Sure over time, other and arguably better news and information tools began emerging, primarily developed to take advantage of the display and touch capabilities of iPads and smart phones. News readers like Pulse and Flipboard, and my personal favorite Zite, have taken news and content discovery and consumption into the modern technology age. They look great, they are fun to use, and they continue to get better at presenting content in personalized ways. Zite, when given feedback in the form of 'likes' and 'dislikes', over time will 'learn' what content you'd probably be most interested in, and will then serve up more of the content it expects you want to see, and less of what you don't. 

    So while I still relied on Reader as my primary source of news and information, tools like Pulse and Zite began to fill in some of the gaps and problems that Reader, (and really my use of Reader), exposed. Namely, unless you actively sought out new and different sources of information, you'd pretty easily fall into the trap of reading the same kinds of information sources all the time, and perhaps more importantly, you'd end up reading (again mostly), the same things everyone else you knew was reading too.

    And if you spend a lot of time hanging out with the same kinds of people that read the same kinds of things, well, that all can get kind of boring kind of quickly.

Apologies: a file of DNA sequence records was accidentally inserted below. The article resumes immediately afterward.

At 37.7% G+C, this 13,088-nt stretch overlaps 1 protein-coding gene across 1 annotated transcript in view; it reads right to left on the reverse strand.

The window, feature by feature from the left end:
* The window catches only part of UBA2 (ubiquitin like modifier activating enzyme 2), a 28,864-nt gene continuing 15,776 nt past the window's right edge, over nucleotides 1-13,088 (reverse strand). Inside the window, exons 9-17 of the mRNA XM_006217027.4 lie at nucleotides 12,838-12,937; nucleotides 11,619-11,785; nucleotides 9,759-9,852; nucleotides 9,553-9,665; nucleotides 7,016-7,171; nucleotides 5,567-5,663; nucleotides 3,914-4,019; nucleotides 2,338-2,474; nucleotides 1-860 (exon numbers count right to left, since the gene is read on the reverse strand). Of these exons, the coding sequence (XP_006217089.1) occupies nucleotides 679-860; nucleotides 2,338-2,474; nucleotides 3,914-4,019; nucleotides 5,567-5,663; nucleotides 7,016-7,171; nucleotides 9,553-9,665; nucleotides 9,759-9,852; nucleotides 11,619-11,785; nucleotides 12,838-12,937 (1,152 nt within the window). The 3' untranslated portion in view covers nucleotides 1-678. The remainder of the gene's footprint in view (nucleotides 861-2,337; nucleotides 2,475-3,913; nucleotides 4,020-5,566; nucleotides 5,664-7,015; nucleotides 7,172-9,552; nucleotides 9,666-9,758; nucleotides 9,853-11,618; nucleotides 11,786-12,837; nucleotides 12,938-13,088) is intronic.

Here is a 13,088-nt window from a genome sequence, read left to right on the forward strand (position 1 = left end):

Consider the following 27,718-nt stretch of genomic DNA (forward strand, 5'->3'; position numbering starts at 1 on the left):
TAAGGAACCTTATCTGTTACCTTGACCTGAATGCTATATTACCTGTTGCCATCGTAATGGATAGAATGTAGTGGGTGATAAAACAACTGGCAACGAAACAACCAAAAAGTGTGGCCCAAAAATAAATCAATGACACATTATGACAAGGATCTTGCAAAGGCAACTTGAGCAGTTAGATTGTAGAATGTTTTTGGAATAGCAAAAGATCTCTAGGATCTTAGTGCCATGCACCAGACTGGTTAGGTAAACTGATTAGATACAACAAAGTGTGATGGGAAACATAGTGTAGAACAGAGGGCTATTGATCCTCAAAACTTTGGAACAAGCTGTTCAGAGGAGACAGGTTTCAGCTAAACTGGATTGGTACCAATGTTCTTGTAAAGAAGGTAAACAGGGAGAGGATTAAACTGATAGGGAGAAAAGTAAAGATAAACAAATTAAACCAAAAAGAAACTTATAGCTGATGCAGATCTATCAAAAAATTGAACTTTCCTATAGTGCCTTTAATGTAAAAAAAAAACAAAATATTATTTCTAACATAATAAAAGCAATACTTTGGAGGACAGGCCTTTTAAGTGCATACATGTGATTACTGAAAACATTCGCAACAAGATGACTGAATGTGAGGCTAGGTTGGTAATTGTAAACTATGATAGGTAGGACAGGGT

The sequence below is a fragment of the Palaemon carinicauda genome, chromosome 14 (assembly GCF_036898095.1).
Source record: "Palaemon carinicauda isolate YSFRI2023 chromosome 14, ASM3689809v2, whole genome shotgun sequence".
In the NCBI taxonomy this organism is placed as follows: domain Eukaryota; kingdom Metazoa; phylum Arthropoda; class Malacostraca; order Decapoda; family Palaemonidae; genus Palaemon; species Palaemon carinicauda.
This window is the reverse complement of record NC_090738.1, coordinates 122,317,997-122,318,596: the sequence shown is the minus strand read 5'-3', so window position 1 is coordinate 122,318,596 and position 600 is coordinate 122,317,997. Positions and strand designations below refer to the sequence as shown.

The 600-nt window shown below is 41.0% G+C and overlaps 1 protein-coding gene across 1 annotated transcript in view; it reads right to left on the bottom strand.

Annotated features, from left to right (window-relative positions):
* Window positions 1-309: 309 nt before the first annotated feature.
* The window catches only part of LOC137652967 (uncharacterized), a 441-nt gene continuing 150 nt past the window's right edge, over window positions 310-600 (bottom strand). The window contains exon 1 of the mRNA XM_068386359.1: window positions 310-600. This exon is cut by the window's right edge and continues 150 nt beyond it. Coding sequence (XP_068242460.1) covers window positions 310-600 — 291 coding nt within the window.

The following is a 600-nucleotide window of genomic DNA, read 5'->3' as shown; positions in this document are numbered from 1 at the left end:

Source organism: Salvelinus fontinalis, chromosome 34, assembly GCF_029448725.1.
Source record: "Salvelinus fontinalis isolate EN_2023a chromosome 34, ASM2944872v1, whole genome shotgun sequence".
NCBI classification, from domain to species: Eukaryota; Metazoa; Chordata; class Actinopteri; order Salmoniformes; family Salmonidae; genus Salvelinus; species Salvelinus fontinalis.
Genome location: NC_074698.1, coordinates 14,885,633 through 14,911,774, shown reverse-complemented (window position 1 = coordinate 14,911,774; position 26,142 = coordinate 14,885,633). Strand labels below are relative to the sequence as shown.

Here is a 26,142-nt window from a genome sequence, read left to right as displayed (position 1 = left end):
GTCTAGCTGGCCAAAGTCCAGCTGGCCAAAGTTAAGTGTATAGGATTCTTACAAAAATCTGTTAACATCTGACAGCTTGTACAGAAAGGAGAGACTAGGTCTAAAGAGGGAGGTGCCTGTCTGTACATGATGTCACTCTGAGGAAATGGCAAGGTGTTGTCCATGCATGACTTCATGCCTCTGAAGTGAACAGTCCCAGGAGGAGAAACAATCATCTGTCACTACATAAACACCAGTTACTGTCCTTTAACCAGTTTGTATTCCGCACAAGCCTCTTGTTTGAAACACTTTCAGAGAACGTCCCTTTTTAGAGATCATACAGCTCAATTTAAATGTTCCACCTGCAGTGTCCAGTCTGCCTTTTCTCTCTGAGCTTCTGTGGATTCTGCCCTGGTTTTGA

The demise of Reader should not simply be an exercise in finding and replicating how we used Reader in some other tool. Rather it should be an impetus for all of us that love to read, that love to be challenged by new ideas, that are looking for perspectives that are different from our own, (and that of our friends), to more actively seek out and share something that is just a little bit different, just a little out of our comfort zone, and maybe something that is not the same thing everyone else is reading too.

    Since Reader is gone, we have a chance and a reason to think a little bit more expansively, and to loosen up the filters that we were comfortable with, and that we applied to ourselves and to how we experience the world.

    What are you reading that is different or interesting or makes you a little uncomfortable? 


    The three people needed for a successful revolution

    Over the weekend I caught this interesting piece on the Kottke.org site titled, The three types of specialist, and I think it is worth taking a look at if either you are at interesting in starting your own revolution, or just want to build better teams in your organization - ones that are more likely to be successful pulling off major change initiatives. And it doesn't hurt that this week here in the US we celebrate Independence Day - our most famous revolution.

    The piece quotes from a Kurt Vonnegut book I'd not heard of or read titled Bluebeard, and the key passage describes one character's assessment of the kinds of people that are needed in order to open up people's minds to new ideas and get them to actually consider embracing change.  Rather than simply 'smart people, 'influential people' or 'powerful people', Vonnegut offers up just a bit more detail of the skills, background, and capabilities of the three critical kinds of people needed to drive change.

    Simply put, it breaks down like this:

    First - You need a true, or authentic genius. This is someone capable of generating original ideas that have not been considered previously. This is, perhaps not surprisingly, the hardest person to find.